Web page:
Danny Guo | 郭亚东

Clearing Mac Storage Space

 ·  742 words  ·  ~4 minutes to read

I recently needed to clear a large amount of space on my Mac’s hard drive in order to install Windows through Boot Camp. After deleting files and applications, I still had large amounts of space taken up in ways that I didn’t understand. Here is what I did to fix the problem.

Easy Methods

The obvious thing to start with was deleting known files and applications. In particular, I removed some built-in macOS applications, like GarageBand, that I can always re-download from the Mac App Store.

I also cleared the trash. As a tip, you probably want to set it to automatically delete items after 30 days. I don’t understand why that’s considered an advanced feature in Finder when it seems like it should be the default setting. It wasn’t even an option until Sierra.

Then I went into my Google Backup and Sync (for Google Drive) settings and unsynced some folders that I don’t need to be available locally.

Other Storage

After those easy wins, I wanted to get a better idea of what was taking up space. macOS has a built in storage analyzer, but it’s pretty basic. The overview gives a rough breakdown.

macOS storage overview

Clicking manage gives you a more detailed view.

macOS storage management

But note that “System” is greyed out! There’s no way to drill down into it to see what’s actually taking up space.

This was on Mojave. At least Catalina splits it up into “System” and “Other,” though you still can’t drill down into either.

Disk Space Analysis Programs

I’m familiar with using du -sh in the terminal to show folder sizes, but I thought a GUI program might be better for this task. I looked into third party programs to find out what folders and files were taking up space. The first one I tried was Disk Inventory X.

It was useful but took a while (around 10 minutes) to produce results.

Disk Inventory X results

I looked into alternatives. The most helpful resources were this Stack Exchange question and this article.

I tried OmniDiskSweeper. It doesn’t have a tree view like Disk Inventory X does, but I didn’t find that very useful anyway. OmniDiskSweeper was able to show results as they came, rather than all at once at the end.

OmniDiskSweeper results

It doesn’t update in real time, so I did have to re-analyze the disk after deleting files.


The first thing I noticed was Docker’s disk image file. Docker for Mac stores containers and images in that single, large file. I ran docker system prune to delete unnecessary containers and images.

Then I decreased the size limit for the disk image file.

Docker disk image size


The biggest surprise to me was discovering that Spotify can take a large amount of space to cache files. Mine was over 6 GB. Even Firefox’s cache was only 2 GB.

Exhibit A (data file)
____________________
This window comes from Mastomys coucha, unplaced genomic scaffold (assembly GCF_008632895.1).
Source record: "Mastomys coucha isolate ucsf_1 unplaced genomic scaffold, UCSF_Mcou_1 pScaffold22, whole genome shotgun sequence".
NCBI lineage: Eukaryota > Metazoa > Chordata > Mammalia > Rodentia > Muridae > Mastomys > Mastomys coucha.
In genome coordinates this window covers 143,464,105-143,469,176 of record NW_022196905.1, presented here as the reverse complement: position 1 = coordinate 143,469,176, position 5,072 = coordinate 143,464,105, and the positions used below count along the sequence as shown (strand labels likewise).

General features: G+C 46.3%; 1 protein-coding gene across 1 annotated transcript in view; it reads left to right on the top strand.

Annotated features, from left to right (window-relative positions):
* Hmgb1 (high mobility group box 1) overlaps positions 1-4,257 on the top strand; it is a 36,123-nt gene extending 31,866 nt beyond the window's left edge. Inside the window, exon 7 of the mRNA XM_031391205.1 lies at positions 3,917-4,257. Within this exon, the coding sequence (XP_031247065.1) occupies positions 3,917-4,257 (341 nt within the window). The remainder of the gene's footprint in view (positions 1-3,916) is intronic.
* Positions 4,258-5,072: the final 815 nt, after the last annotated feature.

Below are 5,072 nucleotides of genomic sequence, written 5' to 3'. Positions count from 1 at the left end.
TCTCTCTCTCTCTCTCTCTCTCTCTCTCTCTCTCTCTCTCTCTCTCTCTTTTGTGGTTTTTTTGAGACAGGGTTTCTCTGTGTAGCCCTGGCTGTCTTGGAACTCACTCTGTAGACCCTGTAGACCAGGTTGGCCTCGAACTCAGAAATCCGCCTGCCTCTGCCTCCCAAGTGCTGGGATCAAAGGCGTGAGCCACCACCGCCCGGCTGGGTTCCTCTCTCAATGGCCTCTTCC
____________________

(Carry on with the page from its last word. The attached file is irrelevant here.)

Spotify cache size

Furthermore, there doesn’t seem to be a way to control this cache size in Spotify settings, not even buried in some advanced settings. This setting might have existed before, but it doesn’t now. Luckily, someone discovered that you can set a limit manually by editing the Spotify preferences file at ~/Library/Application\ Support/Spotify/prefs and adding a line like storage.size=2048.

I set the limit to 2048 MB, restarted Spotify, and confirmed that the cache folder dropped to the expected size, saving me over 4 GB.

$ du -sh ~/Library/Caches/com.spotify.client/Data
6.4G    Data

# restart Spotify

$ du -sh ~/Library/Caches/com.spotify.client/Data
2.0G    Data


Yarn seemed to have old cache folders.

$ cd ~/Library/Caches/Yarn && ls
v2 v4 v6

$ du -sh v2 v4 v6
  0B    v2
1.2G    v4
1.2G    v6

$ yarn cache dir

I deleted the v2 and v4 folders. My cache is fairly small, but other people have ended up with gigantic caches.


I found some Git repositories that I didn’t need anymore. Deleting these saved around 1 GB in total. Git repos can take up a large amount of space since by default, they contain the entire history of a project. Though in my case, most of the space savings was due to deleting node_modules with each one.


For years, I’ve used AppCleaner to uninstall applications because I knew most of them leave files behind if you only delete the application itself. This experience reminded me that when I install an application, I generally have no idea where it’s going to write files and how large they can get. It would be nice if operating systems could make it easier for users to be more in control of hard drive usage, instead of letting applications treat the hard drive like an unlimited resource.

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